Incubation programme


Kharge and his team recently launched an incubation programme for 100 startups across the state, through a two-month selection programme called Elevate 100. As many as 111 ventures have been selected out of 1,800 from various parts of the state. These startups will be provided mentoring, apart from legal, banking and tech infrastructure help through partnerships with companies like Google, Amazon, Zoho, PwC, Yes Bank and Kotak Bank. They will also have access to Rs 400 crore state funding.

Kharge said this would be an annual programme. This means, over 500 startups will be groomed over the next five years, and they stand to raise a total of Rs 2,000 crore over the period. However, the availability of funds will not be limited to the 100 selected startups, Kharge clarified.

The minister claimed that the state government’s initiatives had spurred startup creation in Tier 2 towns and rural areas as well. “There are people from Yadgir (a small town in Karnataka's Yadgir district) who pitched for Elevate 100. There are people from Chitradurga, Hospet... students of final year engineering have pitched,” he said.


“The startups need to have a legal status, that of a company, to pitch for the programme. That means these people are serious about what they are doing. The ecosystem is growing outside Bangalore,” Kharge said.

Bangalore’s startup community and VC network find the minister’s startup policies and programmes heartening. “It is a welcome measure by the government to engage with startups and facilitate the growth of the ecosystem. We should not look at the results now. It is still a nascent industry and too early to gauge outcomes,” said Naganand Doraswamy, founder of VC fund Ideaspring Capital and former president of TiE’s Bangalore chapter. Doraswamy is one of the mentors the Karnataka Startup Cell taps.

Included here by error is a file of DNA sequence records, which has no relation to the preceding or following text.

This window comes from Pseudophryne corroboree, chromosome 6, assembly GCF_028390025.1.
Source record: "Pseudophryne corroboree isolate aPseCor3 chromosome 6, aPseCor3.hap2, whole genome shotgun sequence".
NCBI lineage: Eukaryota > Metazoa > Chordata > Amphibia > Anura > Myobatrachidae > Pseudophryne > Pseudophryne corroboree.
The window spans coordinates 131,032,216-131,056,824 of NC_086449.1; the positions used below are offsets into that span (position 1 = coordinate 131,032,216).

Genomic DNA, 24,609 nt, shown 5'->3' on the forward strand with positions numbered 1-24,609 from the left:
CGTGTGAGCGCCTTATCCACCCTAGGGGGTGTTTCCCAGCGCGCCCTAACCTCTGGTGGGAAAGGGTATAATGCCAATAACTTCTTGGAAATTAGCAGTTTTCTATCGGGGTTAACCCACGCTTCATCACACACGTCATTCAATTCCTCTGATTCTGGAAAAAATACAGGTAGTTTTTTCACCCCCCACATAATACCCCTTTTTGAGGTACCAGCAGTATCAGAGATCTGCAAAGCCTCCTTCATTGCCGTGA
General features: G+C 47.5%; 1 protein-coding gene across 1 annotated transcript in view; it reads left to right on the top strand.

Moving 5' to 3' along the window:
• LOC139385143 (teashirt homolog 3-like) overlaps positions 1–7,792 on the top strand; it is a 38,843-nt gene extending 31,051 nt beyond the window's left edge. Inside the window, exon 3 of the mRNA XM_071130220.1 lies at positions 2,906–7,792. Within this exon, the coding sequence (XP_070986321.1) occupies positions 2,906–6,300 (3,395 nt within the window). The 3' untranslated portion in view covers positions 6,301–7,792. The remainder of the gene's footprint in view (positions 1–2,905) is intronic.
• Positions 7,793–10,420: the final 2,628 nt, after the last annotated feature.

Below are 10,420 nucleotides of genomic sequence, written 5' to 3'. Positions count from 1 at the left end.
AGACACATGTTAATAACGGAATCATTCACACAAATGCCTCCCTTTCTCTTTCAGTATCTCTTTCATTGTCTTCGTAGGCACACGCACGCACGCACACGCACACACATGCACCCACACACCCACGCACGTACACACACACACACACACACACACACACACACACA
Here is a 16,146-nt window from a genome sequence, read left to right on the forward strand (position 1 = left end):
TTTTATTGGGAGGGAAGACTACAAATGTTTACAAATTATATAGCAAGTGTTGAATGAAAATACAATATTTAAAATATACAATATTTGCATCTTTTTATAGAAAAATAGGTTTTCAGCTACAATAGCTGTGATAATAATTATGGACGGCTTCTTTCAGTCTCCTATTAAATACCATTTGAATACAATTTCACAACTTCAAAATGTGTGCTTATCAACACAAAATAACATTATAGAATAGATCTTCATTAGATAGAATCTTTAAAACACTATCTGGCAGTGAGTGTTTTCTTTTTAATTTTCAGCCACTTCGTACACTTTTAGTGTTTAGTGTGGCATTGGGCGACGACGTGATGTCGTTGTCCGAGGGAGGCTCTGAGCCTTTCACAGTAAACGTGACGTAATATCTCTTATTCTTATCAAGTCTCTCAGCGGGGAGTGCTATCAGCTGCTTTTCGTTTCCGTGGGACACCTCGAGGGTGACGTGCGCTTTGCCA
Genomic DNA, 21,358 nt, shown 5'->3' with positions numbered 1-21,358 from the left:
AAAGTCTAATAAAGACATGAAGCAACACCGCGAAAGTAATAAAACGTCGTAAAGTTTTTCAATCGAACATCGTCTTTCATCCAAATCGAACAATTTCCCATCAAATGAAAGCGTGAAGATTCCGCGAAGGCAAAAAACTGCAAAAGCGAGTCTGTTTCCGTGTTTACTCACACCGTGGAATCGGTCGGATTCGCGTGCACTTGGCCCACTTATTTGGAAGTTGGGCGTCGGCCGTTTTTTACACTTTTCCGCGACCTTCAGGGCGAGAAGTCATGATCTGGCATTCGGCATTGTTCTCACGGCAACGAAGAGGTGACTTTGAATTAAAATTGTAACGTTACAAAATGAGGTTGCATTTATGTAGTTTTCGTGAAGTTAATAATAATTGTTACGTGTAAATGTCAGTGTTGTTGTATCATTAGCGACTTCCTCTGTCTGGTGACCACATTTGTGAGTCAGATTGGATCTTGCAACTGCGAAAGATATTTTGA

Doraswamy also agreed that 20,000 startups seemed like a rather stiff target. “But we should shoot for a high number always. My only concern is we should be mindful of the quality of startups, not just quantity,” he added.

Govt gets its hands dirty

However, Doraswamy believes the government's role should be limited to backing VC funds, and it shouldn't invest in startups directly. “Ideally, they should run just fund-of-funds but that is my personal opinion... Having said that, KITVEN did reasonably well,” he admits.

Kharge, however, is determined to go to the grassroots here as well, playing a startup investor. “Somebody has to take the leap of faith. When we started KITVEN, nobody was there. Where are startups struggling the most? It is mentorship and access to capital. Why do you think 3,000 people registered with me? Half the ecosystem is looking at the government. There is some gap.”

When asked about the return on investment, he said, “If we get back Rs 100 or Rs 110 for every Rs 100 we put, we are okay. There was a small aerospace firm we invested Rs 1.2 crore where we got back Rs 2 crore. It went on to get higher funding we did not wait for that.”

Clearly, the state is going all out to ensure that more startups emerge, and most of them get funded. Even if it misses its lofty goal of 20,000 startups by 2020, it won't be for lack of trying.